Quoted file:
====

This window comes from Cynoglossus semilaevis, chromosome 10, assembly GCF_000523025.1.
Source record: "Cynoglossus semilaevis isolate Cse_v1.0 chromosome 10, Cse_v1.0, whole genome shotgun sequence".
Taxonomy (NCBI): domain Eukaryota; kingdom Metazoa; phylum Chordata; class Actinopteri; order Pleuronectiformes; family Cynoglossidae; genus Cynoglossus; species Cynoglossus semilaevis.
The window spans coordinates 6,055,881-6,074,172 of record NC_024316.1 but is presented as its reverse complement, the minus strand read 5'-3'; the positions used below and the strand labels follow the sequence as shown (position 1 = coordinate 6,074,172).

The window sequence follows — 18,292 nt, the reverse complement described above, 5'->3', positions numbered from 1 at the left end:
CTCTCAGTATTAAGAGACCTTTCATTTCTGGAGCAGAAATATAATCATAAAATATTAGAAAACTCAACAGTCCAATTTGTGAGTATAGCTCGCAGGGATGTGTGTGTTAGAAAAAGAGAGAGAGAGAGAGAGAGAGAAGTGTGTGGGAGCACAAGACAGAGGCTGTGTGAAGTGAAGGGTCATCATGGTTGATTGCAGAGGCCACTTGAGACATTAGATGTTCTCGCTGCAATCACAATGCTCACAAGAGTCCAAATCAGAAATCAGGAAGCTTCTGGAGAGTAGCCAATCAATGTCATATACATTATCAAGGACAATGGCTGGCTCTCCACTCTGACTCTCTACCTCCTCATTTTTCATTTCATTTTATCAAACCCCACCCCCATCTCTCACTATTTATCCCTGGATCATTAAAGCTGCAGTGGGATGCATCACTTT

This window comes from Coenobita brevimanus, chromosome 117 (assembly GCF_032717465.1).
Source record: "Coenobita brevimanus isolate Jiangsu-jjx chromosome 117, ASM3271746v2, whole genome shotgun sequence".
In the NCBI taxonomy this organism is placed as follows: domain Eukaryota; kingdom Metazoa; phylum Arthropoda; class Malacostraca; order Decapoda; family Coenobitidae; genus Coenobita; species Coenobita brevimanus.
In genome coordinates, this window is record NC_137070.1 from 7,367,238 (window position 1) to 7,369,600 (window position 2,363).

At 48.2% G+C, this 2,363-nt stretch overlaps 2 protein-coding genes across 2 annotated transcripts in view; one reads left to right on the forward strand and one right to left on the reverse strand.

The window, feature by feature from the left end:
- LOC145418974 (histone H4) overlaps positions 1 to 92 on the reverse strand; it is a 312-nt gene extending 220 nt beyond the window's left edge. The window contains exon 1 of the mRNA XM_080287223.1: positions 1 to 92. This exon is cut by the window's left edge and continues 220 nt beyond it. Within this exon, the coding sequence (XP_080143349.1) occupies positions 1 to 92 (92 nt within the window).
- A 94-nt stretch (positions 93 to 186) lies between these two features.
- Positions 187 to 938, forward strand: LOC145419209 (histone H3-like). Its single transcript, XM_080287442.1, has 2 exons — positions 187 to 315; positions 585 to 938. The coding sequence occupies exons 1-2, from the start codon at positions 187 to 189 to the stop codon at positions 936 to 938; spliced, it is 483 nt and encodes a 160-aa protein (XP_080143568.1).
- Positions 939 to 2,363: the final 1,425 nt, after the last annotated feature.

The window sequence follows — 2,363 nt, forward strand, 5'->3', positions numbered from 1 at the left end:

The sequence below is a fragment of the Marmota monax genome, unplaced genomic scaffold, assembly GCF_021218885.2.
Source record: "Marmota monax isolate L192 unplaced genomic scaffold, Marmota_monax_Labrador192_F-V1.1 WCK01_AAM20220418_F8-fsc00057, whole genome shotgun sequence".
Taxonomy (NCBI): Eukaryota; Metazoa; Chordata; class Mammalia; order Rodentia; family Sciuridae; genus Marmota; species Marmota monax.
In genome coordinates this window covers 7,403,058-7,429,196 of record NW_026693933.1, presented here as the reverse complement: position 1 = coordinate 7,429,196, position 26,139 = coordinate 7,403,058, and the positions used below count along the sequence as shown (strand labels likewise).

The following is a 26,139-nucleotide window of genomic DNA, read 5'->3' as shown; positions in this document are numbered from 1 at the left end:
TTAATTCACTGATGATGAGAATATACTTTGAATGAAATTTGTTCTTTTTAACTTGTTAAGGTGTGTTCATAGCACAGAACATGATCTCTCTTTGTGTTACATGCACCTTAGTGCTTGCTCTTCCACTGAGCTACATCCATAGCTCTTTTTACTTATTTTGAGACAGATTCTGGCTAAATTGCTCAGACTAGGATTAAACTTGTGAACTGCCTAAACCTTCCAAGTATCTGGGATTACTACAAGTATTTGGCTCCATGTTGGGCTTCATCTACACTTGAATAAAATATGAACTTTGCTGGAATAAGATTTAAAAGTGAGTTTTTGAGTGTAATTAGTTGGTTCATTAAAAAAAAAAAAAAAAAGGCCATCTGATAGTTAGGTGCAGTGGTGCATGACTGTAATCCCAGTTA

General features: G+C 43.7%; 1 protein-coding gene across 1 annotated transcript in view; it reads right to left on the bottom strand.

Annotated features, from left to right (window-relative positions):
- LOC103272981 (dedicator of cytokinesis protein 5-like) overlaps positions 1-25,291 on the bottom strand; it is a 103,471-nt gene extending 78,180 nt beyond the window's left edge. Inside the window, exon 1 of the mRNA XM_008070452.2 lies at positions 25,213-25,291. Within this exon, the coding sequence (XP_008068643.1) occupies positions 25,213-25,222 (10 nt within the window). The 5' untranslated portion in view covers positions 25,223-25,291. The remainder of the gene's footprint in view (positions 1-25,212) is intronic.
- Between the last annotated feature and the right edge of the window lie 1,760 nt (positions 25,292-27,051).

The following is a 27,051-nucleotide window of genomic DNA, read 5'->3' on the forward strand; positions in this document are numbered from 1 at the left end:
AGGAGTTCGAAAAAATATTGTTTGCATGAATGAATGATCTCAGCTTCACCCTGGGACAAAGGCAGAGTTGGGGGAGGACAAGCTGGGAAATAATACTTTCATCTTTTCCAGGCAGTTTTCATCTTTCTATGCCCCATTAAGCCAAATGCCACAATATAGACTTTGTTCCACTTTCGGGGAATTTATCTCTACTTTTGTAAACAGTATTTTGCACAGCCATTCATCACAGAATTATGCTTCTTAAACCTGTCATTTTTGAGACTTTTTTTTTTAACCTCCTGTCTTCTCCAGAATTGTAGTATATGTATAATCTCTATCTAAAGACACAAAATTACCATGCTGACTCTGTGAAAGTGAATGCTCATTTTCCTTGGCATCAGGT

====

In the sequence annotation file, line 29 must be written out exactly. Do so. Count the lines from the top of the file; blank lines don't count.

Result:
AGGAGTTCGAAAAAATATTGTTTGCATGAATGAATGATCTCAGCTTCACCCTGGGACAAAGGCAGAGTTGGGGGAGGACAAGCTGGGAAATAATACTTTCATCTTTTCCAGGCAGTTTTCATCTTTCTATGCCCCATTAAGCCAAATGCCACAATATAGACTTTGTTCCACTTTCGGGGAATTTATCTCTACTTTTGTAAACAGTATTTTGCACAGCCATTCATCACAGAATTATGCTTCTTAAACCTGTCATTTTTGAGACTTTTTTTTTTAACCTCCTGTCTTCTCCAGAATTGTAGTATATGTATAATCTCTATCTAAAGACACAAAATTACCATGCTGACTCTGTGAAAGTGAATGCTCATTTTCCTTGGCATCAGGT